David Schramm was a close friend, colleague and mentor in the early 80s and beyond. We would discuss high energy astrophysics on the trail up Buckskin Pass, the chairlift up to Highlands Peak to ski those "new" runs, or one memorable time for an overnight camp at Dinkle Lake to ski the bowl of Mt. Sopris early the next morning.

Though Aspen has many long memories for me, those at the ACP are among the best. Physics at the outside blackboard is made more clear by the muted sounds of Mozart from a morning rehearsal at the nearby tent.

Haber, Howard

I have been a regular visitor to the Aspen Center for Physics for more than 20 years now. Although there are many conferences and workshops to choose from these days, the Aspen summer workshops provide a unique and unparalleled opportunity to do physics research in a very special environment. The combination of informality, a diverse collection of physicists, and the beautiful surroundings provides an ideal location for both finishing up long-standing research projects as well as developing new directions, ideas and interests.

But, more than any one research project, the aspects of the Aspen experience that I most value are the deep personal relationships that I have developed with a number of colleagues. These relationships go beyond simple collegiality, and some have turned into some of the closest friendships of my adult life. I met Marcela Carena and Carlos Wagner in Aspen in 1993. Marcela likes to remind me that I told her on our first meeting that I was pleased to meet one of my competitors (since we were working on similar areas of MSSM Higgs physics). Nevertheless, that was the beginning of a beautiful friendship, which also led to a number of productive research collaborations. Today, I count Marcela and Carlos as two of my closest friends.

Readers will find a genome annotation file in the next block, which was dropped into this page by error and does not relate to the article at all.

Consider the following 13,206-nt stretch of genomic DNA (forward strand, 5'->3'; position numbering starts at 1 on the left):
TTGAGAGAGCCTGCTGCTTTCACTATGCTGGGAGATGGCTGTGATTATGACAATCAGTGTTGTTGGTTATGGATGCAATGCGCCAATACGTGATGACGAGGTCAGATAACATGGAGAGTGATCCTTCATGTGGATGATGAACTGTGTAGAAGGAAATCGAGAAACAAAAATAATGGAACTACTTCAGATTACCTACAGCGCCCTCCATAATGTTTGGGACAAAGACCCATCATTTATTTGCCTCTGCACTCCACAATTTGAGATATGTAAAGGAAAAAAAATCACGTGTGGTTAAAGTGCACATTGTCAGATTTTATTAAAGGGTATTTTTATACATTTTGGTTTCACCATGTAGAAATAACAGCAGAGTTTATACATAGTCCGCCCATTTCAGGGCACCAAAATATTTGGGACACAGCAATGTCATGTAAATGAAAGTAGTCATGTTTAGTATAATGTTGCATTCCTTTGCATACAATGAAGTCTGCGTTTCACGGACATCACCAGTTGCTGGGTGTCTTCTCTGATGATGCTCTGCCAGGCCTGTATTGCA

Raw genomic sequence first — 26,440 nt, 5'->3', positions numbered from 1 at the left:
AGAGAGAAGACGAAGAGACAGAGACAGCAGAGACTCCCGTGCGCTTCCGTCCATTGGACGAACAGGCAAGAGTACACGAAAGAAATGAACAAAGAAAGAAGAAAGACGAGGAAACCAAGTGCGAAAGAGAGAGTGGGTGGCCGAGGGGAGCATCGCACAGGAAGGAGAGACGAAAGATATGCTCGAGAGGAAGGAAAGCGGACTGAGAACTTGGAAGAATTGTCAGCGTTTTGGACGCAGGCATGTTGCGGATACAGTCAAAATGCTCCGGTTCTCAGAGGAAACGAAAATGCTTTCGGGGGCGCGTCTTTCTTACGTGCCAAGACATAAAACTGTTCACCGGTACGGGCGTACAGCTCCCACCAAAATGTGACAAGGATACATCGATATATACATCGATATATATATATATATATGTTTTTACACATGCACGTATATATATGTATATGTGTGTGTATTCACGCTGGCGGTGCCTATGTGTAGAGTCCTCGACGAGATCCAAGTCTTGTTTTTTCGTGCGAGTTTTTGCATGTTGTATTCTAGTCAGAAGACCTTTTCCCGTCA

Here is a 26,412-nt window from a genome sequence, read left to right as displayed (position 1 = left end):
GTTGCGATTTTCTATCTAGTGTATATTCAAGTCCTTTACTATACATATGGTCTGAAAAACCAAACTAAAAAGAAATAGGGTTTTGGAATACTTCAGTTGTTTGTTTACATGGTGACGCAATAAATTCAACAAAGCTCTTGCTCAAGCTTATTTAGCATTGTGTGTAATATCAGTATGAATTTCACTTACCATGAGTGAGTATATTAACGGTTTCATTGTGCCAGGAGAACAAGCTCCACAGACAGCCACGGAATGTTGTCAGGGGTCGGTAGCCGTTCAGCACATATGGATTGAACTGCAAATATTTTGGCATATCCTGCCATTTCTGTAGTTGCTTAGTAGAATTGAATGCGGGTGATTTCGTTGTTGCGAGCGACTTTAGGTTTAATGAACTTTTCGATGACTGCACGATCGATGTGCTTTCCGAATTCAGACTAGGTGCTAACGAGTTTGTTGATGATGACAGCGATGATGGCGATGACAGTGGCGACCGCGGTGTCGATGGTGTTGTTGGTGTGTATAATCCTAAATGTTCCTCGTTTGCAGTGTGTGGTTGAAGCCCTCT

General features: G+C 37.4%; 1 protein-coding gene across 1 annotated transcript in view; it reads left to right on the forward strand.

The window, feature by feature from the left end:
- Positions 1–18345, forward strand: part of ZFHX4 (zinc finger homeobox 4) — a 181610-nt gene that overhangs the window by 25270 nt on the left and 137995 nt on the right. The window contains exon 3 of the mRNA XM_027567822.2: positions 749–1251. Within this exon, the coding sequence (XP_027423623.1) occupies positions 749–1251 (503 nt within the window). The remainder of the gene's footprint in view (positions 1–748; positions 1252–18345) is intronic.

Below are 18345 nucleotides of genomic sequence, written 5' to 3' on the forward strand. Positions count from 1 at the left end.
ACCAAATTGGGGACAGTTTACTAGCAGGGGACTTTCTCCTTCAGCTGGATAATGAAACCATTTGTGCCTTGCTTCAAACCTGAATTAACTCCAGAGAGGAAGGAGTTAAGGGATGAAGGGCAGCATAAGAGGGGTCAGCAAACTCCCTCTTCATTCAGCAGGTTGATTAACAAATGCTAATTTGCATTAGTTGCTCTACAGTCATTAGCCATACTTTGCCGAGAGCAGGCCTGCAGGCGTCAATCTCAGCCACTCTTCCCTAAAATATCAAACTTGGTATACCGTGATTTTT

In 1994, I met Herbi Dreiner at Aspen for the first time. Within a year, it seemed that I had known him all my life. That initial meeting in Aspen eventually led to a collaboration, which resulted in a a major physics review article and hopefully soon the publication of a textbook on supersymmetry. Herbi and I have been best buds ever since, with a close friendship between our respective families. John Terning is another close friend, a fact I again attribute to Aspen. Although we never collaborated on research, we have had a close mutual interest in each other's work. Our many conversations (and hikes) from our early years at Aspen form the basis for a long and enduring friendship.